As Industrial control system (ICS) products are computer-based systems that make use of specialized software and embedded devices that control and automate processes and machines, the National Electrical Manufacturers Association is speaking out on the subject of cybersecurity.
“The competitive nature of the ICS market drives continual improvement in product security,” said Raj Batra, president of Siemens Industry Automation in the U.S.
“Vendors are hardening hardware with additional security features, which ultimately benefits the end-user. The vendors that provide these enhanced security attributes will enjoy a competitive advantage.”
The statement lists a number of actions that the vendors believe they have a responsibility to take.
For instance, ICS vendors believe they should “provide clear documentation regarding the international security standards to which their products conform, as well as the methods used to assess conformity.”
“A core message of our statement is ‘managing the risk of malicious access to ICS products is a shared responsibility that requires ongoing coordination among end-users, systems integrators, and ICS product vendors,’” said Jim Motes, vice president and Chief Information Security Officer at Rockwell Automation.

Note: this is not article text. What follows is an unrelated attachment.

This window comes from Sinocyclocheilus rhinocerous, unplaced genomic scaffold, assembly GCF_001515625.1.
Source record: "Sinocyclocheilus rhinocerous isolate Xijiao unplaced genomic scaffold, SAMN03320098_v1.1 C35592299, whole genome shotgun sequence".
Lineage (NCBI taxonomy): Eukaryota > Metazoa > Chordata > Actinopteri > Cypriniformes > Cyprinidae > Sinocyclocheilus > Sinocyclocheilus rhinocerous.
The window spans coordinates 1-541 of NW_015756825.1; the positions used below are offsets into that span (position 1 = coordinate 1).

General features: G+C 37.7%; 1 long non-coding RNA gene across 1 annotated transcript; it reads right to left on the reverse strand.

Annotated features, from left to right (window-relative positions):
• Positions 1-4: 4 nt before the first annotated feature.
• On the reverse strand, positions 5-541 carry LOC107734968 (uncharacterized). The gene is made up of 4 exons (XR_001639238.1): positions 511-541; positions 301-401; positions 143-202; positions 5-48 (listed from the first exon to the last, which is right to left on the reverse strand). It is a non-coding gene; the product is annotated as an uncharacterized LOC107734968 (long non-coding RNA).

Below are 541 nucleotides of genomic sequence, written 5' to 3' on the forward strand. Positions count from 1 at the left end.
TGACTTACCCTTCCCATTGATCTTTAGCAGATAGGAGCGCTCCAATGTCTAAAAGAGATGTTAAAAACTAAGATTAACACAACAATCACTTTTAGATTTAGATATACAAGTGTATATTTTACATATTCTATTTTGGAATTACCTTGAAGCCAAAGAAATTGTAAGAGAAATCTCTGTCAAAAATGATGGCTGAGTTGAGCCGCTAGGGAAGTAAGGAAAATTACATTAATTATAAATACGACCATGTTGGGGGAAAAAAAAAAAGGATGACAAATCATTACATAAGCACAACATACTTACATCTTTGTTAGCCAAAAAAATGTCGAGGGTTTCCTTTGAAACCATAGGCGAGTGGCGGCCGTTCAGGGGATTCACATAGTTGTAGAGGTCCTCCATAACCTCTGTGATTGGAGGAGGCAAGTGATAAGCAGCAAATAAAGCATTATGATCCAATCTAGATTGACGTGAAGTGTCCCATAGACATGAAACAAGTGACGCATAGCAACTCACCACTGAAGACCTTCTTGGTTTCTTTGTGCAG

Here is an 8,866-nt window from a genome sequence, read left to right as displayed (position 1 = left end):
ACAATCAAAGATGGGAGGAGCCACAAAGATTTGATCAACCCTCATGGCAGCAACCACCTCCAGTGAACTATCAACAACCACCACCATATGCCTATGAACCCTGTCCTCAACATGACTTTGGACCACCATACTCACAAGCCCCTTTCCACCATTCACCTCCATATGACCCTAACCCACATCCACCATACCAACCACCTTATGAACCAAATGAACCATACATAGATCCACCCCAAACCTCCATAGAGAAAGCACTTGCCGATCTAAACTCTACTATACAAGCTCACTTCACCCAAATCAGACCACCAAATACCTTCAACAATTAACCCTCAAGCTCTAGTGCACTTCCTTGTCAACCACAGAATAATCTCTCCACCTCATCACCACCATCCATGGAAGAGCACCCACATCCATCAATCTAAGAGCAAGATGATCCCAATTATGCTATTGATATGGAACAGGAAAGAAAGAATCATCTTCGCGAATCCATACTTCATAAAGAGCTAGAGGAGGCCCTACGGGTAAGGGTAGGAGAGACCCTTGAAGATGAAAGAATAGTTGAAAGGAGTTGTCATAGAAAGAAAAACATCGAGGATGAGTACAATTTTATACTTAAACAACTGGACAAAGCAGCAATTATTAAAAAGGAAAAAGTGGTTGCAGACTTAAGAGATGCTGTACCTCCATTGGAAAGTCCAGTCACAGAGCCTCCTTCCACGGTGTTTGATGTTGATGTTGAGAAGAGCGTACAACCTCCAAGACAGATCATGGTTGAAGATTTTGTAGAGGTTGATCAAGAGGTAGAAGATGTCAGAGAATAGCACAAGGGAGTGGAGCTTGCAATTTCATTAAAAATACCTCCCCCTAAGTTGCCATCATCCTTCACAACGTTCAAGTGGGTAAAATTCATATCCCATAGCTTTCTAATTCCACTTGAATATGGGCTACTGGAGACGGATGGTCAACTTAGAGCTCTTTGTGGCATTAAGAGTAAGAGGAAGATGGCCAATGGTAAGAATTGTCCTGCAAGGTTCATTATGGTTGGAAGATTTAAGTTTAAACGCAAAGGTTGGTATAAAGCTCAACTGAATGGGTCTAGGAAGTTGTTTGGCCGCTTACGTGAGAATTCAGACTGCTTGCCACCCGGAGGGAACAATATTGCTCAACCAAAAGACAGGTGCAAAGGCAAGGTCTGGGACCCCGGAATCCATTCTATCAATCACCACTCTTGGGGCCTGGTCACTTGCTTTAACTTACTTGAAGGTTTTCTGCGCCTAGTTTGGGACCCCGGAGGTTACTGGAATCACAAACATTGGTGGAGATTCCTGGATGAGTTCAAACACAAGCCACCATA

The group also identifies real-world factors that set reasonable security-related expectations to be directed at vendors of ICS products. For example, ICS products that were designed, sold, and installed many years ago remain in use in countless infrastructure and manufacturing processes, and many old ICS products that are still in use today cannot easily support security-related software/firmware updates.
Further, the ways that users configure, manage, and maintain their facilities can impact cybersecurity at least as much as the attributes of individual embedded ICS products, both old and new.
The group’s NEMA's ICS product manufacturers agree that protecting industrial control systems is a collaborative effort and they are dedicated to playing their part.
The association of electrical equipment and medical imaging manufacturers, founded in 1926 and headquartered in Rosslyn, Va., includes companies that manufacture power transmission and distribution equipment, lighting systems, factory automation and control systems, and medical diagnostic imaging systems. Total U.S. shipments for electroindustry products exceed $100 billion annually.